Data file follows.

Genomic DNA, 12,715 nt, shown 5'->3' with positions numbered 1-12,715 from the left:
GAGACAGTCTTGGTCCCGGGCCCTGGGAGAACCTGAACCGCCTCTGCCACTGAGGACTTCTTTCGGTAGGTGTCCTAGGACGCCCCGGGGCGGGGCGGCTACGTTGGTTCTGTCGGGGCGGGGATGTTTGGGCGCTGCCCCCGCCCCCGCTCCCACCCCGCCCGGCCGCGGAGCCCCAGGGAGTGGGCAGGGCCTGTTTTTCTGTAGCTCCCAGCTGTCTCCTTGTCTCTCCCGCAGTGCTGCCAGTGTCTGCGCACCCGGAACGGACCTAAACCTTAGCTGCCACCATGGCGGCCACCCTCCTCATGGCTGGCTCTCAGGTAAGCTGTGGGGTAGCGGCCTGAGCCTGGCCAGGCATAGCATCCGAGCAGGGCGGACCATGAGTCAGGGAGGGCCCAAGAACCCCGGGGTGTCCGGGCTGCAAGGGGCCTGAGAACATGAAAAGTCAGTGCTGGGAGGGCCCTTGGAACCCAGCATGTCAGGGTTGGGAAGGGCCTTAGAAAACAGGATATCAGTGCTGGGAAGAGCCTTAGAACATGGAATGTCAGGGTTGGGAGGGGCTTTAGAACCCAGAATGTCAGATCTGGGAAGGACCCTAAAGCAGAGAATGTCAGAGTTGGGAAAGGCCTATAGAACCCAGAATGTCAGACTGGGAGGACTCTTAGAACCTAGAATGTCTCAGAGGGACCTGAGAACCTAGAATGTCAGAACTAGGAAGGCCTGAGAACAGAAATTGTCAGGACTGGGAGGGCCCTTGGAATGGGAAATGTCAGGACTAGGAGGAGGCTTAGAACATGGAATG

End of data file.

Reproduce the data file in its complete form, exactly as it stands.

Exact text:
Genomic DNA, 12,715 nt, shown 5'->3' with positions numbered 1-12,715 from the left:
GAGACAGTCTTGGTCCCGGGCCCTGGGAGAACCTGAACCGCCTCTGCCACTGAGGACTTCTTTCGGTAGGTGTCCTAGGACGCCCCGGGGCGGGGCGGCTACGTTGGTTCTGTCGGGGCGGGGATGTTTGGGCGCTGCCCCCGCCCCCGCTCCCACCCCGCCCGGCCGCGGAGCCCCAGGGAGTGGGCAGGGCCTGTTTTTCTGTAGCTCCCAGCTGTCTCCTTGTCTCTCCCGCAGTGCTGCCAGTGTCTGCGCACCCGGAACGGACCTAAACCTTAGCTGCCACCATGGCGGCCACCCTCCTCATGGCTGGCTCTCAGGTAAGCTGTGGGGTAGCGGCCTGAGCCTGGCCAGGCATAGCATCCGAGCAGGGCGGACCATGAGTCAGGGAGGGCCCAAGAACCCCGGGGTGTCCGGGCTGCAAGGGGCCTGAGAACATGAAAAGTCAGTGCTGGGAGGGCCCTTGGAACCCAGCATGTCAGGGTTGGGAAGGGCCTTAGAAAACAGGATATCAGTGCTGGGAAGAGCCTTAGAACATGGAATGTCAGGGTTGGGAGGGGCTTTAGAACCCAGAATGTCAGATCTGGGAAGGACCCTAAAGCAGAGAATGTCAGAGTTGGGAAAGGCCTATAGAACCCAGAATGTCAGACTGGGAGGACTCTTAGAACCTAGAATGTCTCAGAGGGACCTGAGAACCTAGAATGTCAGAACTAGGAAGGCCTGAGAACAGAAATTGTCAGGACTGGGAGGGCCCTTGGAATGGGAAATGTCAGGACTAGGAGGAGGCTTAGAACATGGAATG